I would love to know what a filmmaker with the visual inventiveness of Tim Burton -- or, for that matter, of Chuck Jones, the legendary animator of the TV cartoon -- would have done with this tale. On the other hand, Burton would have turned this into a full-fledged horror story and I know a few young children who were briefly frightened in the dark, early portions of Howard's version.

The real challenge was in stretching the half-hour cartoon into a feature-length movie. Howard and screenwriters Jeffrey Price and Peter S. Seaman decided to tell us about the Grinch's background and why he came to hate Christmas.

In the process, they greatly expand the role of little Cindy Lou Who (Taylor Momsen), who becomes the single denizen of the town to sympathize with the Grinch. They also invent a few characters, notably the smarmy Mayor of Whoville (Jeffrey Tambor), Cindy Lou's parents (Bill Irwin and Molly Shannon) and the girl the Grinch once loved, Martha May Whovier (Christine Baranski).

All this exposition, much of it shown in flashback, makes us feel more kindly toward the Grinch. But so does the very knowledge that Carrey is playing the role. He is nearly unrecognizable under the makeup, but his eyes and mouth convey his incredible expressiveness -- he often matches the cartoon Grinch sneer for sneer.

He makes the Grinch seem like an oversensitive teen-ager feeling sorry for himself and plotting revenge on his tormentors. Fortunately, he doesn't wear a long black trenchcoat. Besides, he's just too much of a goof. He chews bottles and plays with the gadgets in his mountaintop lair, and he enjoys having us for company.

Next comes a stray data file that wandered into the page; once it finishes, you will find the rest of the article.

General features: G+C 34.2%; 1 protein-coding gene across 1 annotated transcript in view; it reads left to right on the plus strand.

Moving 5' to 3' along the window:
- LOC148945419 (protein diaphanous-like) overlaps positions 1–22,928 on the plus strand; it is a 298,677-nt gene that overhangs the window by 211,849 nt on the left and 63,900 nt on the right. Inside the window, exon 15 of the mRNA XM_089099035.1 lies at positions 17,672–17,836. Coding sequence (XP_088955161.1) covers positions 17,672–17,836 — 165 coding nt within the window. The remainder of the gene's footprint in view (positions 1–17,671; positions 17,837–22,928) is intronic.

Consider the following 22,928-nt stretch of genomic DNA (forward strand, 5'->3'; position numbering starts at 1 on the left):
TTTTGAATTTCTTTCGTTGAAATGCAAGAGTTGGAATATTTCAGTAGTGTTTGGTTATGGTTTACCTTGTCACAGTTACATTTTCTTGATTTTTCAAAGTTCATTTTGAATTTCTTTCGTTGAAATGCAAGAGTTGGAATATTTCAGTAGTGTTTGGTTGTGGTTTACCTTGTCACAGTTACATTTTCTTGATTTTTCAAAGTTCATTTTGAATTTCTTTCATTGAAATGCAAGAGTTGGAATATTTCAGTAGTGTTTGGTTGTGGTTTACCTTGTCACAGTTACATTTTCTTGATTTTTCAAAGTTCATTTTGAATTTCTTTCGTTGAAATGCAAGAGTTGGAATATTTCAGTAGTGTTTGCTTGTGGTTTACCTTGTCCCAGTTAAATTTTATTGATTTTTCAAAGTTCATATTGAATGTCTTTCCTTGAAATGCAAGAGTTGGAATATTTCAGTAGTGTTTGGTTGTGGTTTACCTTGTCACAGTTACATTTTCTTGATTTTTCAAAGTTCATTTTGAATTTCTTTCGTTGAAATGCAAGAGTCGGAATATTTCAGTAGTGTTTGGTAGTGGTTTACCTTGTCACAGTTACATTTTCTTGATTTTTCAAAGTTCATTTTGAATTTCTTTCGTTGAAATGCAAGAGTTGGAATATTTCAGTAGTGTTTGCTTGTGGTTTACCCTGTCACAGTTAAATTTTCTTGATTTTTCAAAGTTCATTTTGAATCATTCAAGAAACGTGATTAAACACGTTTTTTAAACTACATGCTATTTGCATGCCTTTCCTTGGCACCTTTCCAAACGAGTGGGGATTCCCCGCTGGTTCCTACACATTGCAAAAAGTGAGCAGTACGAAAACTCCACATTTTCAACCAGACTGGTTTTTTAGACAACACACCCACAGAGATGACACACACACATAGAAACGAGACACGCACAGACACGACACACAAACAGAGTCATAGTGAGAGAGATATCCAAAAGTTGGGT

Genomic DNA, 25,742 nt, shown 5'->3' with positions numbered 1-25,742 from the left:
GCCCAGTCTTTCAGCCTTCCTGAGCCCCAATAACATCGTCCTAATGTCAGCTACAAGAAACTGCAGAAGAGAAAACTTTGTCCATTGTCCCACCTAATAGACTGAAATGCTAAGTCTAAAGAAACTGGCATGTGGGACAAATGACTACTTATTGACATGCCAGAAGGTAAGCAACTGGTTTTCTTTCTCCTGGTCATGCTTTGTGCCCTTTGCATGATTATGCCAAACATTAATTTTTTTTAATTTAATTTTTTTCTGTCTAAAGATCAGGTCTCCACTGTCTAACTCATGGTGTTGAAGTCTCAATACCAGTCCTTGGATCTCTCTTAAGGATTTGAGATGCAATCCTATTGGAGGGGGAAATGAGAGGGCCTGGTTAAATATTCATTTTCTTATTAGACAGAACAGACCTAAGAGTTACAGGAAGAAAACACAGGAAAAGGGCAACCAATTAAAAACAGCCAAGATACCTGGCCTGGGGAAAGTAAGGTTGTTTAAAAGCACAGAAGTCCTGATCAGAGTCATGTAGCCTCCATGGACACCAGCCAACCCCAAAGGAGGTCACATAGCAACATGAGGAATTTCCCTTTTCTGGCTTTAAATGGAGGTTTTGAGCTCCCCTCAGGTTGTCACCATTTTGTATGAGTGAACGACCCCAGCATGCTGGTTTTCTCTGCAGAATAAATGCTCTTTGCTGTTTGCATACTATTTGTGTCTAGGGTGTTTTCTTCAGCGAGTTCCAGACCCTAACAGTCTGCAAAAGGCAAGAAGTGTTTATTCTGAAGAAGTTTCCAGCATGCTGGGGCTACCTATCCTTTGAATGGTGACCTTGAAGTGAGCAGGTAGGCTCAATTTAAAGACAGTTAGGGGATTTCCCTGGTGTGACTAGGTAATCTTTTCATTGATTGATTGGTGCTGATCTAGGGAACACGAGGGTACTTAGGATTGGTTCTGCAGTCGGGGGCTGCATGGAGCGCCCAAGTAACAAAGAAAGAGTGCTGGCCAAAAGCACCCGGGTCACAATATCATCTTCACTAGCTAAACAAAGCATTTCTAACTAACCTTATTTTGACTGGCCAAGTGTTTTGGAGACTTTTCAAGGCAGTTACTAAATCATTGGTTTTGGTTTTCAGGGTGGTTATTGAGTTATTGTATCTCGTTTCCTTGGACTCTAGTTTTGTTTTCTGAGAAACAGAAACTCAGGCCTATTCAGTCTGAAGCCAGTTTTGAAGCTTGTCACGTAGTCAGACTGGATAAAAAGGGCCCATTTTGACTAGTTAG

But in the first half of the film, Carrey seems to be playing in a different movie than everyone else. He's isolated from the other characters except for a brief early scene. Otherwise, he's doing shtick and trying to spout clever dialogue (in the accent of the cartoon voice, Boris Karloff) and grab our attention, like the class clown.

The movie doesn't really jell until the Grinch actually starts stealing Christmas. From this point, the movie follows Dr. Seuss' story fairly closely. Carrey's live-action re-creations of the Grinch's mischief are fun. Anthony Hopkins handles the narration.

But the real Grinch for me in this movie is a certain hypocrisy in its sugar-coated sentiment. The point of the Seuss story comes when the Grinch realizes that Christmas isn't really about the presents. The movie conceives the Whos as grotesque creatures who rush to buy gifts at crowded store sales where they seem to throw money around indiscriminately. At home, they compete over such things as lighting displays and the honor of being holiday cheermeister.

Yet how can this movie pretend to denounce holiday materialism when there are Grinch sweatshirts, games, ties, books, gift wrap, soundtracks and boxer shorts available for purchase as tie-ins to the movie?

I suppose the fast-food tie-in would have to involve green eggs and ham. Bah, humbug!